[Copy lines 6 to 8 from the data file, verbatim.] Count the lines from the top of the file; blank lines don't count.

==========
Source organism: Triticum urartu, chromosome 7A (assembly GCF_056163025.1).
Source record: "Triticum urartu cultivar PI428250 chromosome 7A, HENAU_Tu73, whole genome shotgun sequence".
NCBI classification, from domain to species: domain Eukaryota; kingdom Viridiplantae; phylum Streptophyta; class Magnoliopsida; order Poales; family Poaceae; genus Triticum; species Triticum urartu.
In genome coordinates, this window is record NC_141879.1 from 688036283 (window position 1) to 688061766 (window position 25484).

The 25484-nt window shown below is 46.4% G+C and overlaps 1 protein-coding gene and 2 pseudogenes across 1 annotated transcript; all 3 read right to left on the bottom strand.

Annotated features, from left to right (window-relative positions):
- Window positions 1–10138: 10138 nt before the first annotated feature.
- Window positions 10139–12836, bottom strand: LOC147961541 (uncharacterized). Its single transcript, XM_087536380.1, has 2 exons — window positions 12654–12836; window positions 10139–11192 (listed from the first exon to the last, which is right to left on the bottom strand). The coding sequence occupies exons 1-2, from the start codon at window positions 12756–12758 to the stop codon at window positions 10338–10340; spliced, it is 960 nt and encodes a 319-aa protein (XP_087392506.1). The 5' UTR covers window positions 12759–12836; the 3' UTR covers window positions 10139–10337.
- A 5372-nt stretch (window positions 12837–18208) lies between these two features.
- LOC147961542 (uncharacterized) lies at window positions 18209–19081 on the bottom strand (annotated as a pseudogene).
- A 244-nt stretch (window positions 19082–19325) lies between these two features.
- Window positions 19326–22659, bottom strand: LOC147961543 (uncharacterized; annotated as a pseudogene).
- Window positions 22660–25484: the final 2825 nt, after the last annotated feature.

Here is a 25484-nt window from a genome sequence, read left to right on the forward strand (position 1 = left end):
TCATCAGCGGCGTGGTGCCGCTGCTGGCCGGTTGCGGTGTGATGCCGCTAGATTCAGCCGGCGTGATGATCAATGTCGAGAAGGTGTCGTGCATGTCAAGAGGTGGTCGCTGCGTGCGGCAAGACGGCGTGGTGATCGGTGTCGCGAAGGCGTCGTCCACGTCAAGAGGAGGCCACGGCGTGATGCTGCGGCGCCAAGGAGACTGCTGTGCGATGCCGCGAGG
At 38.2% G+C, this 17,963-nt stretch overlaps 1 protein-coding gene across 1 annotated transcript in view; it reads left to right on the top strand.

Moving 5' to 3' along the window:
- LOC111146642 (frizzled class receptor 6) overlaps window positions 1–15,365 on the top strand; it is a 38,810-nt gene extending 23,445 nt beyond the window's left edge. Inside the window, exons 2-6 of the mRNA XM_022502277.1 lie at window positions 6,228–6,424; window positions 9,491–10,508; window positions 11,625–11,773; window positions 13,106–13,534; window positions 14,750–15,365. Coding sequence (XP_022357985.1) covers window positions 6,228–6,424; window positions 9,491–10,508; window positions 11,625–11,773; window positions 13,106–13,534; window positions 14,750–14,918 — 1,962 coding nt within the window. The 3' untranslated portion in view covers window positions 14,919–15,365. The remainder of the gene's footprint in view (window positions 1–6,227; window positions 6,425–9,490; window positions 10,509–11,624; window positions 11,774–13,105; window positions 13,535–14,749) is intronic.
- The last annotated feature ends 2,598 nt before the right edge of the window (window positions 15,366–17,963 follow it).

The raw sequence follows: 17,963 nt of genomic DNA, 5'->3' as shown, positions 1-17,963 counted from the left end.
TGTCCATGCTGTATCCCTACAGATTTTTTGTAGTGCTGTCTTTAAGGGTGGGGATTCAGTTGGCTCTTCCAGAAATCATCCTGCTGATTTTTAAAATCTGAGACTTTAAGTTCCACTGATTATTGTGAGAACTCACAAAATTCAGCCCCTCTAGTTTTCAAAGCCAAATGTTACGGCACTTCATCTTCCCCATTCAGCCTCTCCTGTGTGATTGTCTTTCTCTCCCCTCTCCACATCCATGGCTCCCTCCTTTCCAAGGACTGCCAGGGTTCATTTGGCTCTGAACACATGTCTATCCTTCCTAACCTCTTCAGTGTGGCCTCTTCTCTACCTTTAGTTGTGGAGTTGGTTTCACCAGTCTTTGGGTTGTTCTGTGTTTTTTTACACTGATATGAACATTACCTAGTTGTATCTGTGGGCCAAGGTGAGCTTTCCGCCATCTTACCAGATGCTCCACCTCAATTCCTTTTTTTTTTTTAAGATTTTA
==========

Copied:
Annotated features, from left to right (window-relative positions):
- Window positions 1–10138: 10138 nt before the first annotated feature.
- Window positions 10139–12836, bottom strand: LOC147961541 (uncharacterized). Its single transcript, XM_087536380.1, has 2 exons — window positions 12654–12836; window positions 10139–11192 (listed from the first exon to the last, which is right to left on the bottom strand). The coding sequence occupies exons 1-2, from the start codon at window positions 12756–12758 to the stop codon at window positions 10338–10340; spliced, it is 960 nt and encodes a 319-aa protein (XP_087392506.1). The 5' UTR covers window positions 12759–12836; the 3' UTR covers window positions 10139–10337.